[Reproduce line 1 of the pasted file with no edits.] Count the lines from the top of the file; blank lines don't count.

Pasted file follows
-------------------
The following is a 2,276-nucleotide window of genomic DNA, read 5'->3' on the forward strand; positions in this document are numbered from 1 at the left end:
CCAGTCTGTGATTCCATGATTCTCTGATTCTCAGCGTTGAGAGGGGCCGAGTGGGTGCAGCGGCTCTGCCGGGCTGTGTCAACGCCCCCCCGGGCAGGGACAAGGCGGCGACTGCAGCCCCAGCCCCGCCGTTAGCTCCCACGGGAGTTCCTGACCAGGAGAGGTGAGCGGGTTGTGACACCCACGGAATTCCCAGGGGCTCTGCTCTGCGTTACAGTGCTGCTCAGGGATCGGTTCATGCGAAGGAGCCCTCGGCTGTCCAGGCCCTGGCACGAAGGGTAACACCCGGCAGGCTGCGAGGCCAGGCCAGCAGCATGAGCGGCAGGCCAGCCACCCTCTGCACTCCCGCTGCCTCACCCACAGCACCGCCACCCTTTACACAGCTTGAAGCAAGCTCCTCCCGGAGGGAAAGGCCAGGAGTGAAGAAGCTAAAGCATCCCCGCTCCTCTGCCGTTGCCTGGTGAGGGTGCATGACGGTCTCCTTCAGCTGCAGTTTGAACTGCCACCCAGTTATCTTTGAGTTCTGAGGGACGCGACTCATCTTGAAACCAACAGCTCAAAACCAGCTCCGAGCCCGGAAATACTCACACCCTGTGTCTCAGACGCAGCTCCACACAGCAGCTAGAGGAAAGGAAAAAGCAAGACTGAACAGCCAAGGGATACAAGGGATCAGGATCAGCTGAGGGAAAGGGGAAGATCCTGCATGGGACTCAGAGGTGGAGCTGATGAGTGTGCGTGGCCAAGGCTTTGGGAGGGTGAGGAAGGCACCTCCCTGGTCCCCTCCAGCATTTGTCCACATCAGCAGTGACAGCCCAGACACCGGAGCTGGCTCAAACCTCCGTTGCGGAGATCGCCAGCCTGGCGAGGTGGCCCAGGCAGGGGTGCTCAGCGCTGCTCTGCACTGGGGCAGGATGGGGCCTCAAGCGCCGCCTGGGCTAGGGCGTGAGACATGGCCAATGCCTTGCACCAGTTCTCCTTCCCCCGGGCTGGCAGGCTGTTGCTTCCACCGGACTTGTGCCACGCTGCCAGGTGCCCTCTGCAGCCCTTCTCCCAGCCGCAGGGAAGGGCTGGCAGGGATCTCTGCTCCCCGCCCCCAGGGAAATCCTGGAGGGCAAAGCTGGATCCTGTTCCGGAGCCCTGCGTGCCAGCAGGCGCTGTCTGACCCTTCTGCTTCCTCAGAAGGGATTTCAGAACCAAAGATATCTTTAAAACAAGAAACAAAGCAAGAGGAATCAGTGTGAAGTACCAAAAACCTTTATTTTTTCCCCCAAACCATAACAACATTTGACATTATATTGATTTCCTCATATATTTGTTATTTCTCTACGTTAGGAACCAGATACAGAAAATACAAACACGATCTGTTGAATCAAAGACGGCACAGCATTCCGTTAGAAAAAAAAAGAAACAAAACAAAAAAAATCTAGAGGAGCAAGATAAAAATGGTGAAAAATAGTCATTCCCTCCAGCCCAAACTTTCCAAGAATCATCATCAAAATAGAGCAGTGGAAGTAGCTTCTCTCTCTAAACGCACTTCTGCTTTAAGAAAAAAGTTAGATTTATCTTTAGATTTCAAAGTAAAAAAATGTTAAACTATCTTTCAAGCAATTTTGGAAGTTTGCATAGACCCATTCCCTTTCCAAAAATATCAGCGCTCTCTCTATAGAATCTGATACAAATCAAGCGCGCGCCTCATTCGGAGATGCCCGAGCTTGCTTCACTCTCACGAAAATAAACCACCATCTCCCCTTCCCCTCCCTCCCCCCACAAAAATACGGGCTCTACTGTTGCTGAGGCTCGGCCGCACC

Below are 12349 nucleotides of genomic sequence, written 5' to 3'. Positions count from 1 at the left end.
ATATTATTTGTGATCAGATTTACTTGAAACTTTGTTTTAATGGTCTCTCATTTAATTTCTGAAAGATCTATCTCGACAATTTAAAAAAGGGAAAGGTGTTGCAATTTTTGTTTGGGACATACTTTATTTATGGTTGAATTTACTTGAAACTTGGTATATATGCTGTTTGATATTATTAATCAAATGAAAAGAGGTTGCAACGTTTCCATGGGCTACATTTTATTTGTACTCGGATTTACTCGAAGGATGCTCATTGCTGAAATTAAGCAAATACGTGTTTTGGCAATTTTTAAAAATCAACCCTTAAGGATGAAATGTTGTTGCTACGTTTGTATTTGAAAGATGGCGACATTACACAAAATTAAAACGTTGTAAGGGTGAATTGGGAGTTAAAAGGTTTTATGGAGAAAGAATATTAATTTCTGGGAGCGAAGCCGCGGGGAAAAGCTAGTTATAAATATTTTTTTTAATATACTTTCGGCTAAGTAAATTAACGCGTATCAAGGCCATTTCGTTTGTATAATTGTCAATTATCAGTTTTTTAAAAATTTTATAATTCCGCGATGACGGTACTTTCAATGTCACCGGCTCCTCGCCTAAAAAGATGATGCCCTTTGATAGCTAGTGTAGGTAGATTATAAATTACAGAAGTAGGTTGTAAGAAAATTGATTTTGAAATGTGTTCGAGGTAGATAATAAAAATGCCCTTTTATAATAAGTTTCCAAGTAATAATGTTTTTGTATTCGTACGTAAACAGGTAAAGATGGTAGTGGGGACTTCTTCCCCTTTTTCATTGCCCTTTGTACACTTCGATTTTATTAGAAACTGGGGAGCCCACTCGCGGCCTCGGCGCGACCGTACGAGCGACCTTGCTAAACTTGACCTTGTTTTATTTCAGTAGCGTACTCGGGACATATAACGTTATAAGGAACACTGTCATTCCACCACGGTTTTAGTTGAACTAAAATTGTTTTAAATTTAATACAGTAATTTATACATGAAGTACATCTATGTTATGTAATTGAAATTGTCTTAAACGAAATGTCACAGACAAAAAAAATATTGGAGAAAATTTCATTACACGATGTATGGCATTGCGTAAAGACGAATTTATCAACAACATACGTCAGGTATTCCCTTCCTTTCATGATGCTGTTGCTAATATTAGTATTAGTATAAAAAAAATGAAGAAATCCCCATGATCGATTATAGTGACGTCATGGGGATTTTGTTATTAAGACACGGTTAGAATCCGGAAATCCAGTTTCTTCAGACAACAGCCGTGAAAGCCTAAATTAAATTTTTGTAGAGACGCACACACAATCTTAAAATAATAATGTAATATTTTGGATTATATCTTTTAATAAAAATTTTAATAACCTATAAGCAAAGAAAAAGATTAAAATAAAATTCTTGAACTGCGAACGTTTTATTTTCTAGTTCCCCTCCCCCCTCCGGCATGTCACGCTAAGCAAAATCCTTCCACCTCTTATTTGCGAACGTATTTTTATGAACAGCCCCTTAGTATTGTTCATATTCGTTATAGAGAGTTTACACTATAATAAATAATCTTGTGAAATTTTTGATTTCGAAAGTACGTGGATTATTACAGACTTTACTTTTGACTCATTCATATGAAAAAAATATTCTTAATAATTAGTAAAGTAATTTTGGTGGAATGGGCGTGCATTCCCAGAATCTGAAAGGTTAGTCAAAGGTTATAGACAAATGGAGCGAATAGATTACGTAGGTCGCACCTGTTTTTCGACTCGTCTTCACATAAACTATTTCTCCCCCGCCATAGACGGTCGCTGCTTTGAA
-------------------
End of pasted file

The following is a 2,276-nucleotide window of genomic DNA, read 5'->3' on the forward strand; positions in this document are numbered from 1 at the left end: